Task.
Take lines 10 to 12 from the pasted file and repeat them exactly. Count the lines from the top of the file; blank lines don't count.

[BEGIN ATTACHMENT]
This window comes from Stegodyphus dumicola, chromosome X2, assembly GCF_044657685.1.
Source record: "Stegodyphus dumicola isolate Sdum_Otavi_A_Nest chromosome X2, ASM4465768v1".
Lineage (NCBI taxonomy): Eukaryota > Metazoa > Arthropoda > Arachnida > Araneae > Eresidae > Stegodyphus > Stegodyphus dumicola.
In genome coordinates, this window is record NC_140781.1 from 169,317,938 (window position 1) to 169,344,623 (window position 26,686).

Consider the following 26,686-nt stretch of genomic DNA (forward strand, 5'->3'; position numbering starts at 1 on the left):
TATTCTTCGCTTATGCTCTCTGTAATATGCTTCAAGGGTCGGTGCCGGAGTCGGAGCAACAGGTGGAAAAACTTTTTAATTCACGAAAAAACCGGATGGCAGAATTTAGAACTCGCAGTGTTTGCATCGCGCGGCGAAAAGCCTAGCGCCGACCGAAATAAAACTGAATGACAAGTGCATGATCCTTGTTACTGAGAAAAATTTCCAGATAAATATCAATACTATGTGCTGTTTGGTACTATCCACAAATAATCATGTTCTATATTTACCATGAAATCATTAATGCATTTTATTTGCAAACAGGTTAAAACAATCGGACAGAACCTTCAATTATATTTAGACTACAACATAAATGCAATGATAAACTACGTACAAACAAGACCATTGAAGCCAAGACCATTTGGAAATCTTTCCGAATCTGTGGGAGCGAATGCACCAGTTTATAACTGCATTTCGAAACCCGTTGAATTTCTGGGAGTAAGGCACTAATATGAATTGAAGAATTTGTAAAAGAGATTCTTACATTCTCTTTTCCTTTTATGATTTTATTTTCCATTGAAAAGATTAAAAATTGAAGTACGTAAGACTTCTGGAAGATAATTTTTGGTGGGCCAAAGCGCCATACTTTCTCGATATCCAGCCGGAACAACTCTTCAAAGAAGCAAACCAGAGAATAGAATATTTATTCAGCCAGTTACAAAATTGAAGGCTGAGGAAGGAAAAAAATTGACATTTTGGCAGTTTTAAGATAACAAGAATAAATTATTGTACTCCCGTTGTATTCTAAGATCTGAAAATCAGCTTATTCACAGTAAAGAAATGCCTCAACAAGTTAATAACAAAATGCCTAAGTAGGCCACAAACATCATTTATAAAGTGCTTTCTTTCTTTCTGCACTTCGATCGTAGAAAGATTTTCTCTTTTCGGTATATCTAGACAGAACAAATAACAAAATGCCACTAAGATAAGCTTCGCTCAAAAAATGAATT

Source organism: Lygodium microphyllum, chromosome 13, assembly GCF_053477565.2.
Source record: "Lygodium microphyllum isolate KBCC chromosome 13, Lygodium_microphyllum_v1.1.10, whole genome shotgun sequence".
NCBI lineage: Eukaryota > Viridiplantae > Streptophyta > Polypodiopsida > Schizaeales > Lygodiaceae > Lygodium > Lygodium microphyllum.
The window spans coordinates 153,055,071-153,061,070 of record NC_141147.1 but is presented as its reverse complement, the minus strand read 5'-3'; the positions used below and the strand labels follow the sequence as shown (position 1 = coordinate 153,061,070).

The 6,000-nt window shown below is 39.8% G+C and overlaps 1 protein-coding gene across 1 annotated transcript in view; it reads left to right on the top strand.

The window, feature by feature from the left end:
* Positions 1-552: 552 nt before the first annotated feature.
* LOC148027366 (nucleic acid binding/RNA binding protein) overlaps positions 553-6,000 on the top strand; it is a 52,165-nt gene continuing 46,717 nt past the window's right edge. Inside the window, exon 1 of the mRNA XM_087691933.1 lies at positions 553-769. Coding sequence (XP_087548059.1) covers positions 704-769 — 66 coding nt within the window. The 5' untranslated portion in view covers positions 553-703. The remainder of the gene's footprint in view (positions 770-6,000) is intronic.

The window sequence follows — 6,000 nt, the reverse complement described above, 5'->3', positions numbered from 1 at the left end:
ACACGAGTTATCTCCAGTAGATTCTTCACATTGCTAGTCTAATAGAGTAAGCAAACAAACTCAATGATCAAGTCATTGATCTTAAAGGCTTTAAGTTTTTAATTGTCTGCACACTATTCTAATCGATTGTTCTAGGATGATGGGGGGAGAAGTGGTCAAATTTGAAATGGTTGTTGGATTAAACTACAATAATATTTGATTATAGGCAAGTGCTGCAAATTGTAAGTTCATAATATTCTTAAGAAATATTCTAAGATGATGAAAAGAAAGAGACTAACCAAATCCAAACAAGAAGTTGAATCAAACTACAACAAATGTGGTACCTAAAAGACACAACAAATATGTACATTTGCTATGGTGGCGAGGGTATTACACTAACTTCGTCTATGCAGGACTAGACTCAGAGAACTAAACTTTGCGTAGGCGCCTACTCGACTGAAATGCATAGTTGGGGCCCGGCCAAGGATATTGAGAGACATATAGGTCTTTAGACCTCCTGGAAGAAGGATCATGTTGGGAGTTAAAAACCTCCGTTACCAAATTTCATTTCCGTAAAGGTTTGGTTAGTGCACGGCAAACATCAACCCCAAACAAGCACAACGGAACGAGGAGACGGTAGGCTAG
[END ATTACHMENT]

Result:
The window spans coordinates 153,055,071-153,061,070 of record NC_141147.1 but is presented as its reverse complement, the minus strand read 5'-3'; the positions used below and the strand labels follow the sequence as shown (position 1 = coordinate 153,061,070).

The 6,000-nt window shown below is 39.8% G+C and overlaps 1 protein-coding gene across 1 annotated transcript in view; it reads left to right on the top strand.

The window, feature by feature from the left end: